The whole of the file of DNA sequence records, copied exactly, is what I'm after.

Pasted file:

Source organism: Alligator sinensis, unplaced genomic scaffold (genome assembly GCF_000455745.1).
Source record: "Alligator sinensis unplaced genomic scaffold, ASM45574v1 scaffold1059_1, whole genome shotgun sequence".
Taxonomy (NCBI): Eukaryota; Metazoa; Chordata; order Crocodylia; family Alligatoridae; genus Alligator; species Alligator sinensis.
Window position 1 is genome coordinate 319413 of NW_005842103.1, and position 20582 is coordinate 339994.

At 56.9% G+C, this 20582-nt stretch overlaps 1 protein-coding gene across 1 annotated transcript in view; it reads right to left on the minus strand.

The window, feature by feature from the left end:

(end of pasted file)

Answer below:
Source organism: Alligator sinensis, unplaced genomic scaffold (genome assembly GCF_000455745.1).
Source record: "Alligator sinensis unplaced genomic scaffold, ASM45574v1 scaffold1059_1, whole genome shotgun sequence".
Taxonomy (NCBI): Eukaryota; Metazoa; Chordata; order Crocodylia; family Alligatoridae; genus Alligator; species Alligator sinensis.
Window position 1 is genome coordinate 319413 of NW_005842103.1, and position 20582 is coordinate 339994.

At 56.9% G+C, this 20582-nt stretch overlaps 1 protein-coding gene across 1 annotated transcript in view; it reads right to left on the minus strand.

The window, feature by feature from the left end: